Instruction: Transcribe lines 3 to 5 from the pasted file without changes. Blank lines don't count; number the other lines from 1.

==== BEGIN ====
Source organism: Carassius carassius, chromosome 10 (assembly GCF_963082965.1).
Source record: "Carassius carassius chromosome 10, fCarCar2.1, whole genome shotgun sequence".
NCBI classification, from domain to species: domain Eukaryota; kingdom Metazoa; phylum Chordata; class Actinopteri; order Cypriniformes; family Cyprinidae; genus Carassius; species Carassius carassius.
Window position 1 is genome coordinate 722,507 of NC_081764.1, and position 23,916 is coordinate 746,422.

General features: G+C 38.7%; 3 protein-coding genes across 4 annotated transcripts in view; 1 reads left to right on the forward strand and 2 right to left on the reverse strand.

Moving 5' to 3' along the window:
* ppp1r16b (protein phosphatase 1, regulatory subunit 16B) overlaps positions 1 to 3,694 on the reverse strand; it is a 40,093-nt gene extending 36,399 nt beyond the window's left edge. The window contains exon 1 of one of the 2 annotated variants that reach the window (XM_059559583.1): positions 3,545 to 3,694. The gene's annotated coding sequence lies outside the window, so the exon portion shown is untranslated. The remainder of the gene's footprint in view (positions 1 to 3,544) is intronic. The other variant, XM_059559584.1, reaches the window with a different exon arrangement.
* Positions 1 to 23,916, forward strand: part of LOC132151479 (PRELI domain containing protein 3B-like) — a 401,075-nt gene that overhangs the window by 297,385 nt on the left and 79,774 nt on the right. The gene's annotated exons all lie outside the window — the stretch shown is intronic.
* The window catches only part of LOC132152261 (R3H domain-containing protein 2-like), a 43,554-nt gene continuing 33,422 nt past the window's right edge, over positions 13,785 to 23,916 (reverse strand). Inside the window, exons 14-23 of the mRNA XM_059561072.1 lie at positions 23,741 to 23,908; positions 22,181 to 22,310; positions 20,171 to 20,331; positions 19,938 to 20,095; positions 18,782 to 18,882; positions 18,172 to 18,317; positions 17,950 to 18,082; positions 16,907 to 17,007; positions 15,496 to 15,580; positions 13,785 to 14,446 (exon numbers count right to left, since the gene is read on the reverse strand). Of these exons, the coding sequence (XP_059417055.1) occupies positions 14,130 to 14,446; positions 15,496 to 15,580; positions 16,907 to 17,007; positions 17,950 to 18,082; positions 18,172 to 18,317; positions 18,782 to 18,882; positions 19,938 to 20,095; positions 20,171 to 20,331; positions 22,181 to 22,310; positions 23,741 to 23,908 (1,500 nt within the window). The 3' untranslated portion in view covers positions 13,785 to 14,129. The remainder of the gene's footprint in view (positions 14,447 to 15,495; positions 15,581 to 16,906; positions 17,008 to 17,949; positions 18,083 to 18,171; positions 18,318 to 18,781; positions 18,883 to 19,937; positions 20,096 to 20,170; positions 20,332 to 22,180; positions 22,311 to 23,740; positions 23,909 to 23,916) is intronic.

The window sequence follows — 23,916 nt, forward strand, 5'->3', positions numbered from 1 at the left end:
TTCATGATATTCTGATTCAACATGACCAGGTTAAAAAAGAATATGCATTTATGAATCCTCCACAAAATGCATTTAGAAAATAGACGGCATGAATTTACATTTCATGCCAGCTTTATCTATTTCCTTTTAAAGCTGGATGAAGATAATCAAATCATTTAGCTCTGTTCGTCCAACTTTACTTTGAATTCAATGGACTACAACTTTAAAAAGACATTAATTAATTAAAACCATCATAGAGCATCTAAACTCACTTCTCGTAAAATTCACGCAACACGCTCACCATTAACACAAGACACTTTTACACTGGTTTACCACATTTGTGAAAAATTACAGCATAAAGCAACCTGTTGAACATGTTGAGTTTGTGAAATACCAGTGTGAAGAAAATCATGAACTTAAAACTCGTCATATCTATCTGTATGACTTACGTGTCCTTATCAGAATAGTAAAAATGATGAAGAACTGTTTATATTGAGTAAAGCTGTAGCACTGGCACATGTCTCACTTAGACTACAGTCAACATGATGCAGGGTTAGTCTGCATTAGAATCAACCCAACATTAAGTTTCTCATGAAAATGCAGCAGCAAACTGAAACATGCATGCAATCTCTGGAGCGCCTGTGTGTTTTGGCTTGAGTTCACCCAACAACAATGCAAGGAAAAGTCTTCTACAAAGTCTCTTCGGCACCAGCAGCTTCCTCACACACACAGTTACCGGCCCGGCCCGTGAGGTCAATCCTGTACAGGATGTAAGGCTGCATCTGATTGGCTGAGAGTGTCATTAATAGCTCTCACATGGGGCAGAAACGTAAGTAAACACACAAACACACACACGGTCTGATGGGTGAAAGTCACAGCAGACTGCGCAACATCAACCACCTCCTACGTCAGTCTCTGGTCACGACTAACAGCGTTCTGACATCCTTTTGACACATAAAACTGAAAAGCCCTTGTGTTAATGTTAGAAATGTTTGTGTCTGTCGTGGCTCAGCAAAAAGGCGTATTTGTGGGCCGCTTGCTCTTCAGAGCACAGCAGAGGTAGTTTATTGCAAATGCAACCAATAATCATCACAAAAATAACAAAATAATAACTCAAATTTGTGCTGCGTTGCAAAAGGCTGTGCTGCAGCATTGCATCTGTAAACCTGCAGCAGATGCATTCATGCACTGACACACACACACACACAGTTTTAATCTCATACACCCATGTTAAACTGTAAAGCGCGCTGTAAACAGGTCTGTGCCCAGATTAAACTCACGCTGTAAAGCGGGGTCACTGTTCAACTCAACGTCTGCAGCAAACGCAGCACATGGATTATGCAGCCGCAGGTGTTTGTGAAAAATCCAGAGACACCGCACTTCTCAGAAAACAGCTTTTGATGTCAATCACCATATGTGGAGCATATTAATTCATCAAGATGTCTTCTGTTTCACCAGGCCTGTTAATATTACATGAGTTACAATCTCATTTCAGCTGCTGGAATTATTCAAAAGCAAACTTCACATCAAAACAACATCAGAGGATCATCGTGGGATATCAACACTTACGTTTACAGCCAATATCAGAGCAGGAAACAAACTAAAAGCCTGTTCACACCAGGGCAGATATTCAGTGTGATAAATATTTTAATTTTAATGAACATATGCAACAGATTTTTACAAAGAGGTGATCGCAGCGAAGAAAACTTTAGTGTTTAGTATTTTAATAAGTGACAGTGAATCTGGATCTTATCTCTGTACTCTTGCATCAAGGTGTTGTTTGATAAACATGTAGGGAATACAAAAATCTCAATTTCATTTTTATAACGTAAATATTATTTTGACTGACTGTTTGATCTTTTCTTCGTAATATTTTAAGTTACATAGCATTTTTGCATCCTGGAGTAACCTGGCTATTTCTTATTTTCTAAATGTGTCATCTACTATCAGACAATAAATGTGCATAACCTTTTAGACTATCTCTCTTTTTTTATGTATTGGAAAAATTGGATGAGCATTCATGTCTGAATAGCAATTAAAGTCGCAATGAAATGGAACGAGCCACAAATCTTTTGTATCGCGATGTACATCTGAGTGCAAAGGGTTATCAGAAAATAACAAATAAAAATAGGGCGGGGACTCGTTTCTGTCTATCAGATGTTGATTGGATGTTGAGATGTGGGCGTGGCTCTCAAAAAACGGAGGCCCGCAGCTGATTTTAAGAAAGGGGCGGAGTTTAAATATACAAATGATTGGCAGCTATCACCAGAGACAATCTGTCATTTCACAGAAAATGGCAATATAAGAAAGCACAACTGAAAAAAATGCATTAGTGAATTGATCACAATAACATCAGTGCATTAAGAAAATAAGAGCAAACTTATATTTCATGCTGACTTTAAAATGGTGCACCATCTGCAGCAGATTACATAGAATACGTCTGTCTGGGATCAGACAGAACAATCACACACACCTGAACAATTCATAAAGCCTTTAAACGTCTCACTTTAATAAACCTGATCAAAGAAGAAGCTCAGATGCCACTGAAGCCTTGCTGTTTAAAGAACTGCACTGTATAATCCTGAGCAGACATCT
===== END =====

NCBI classification, from domain to species: domain Eukaryota; kingdom Metazoa; phylum Chordata; class Actinopteri; order Cypriniformes; family Cyprinidae; genus Carassius; species Carassius carassius.
Window position 1 is genome coordinate 722,507 of NC_081764.1, and position 23,916 is coordinate 746,422.

General features: G+C 38.7%; 3 protein-coding genes across 4 annotated transcripts in view; 1 reads left to right on the forward strand and 2 right to left on the reverse strand.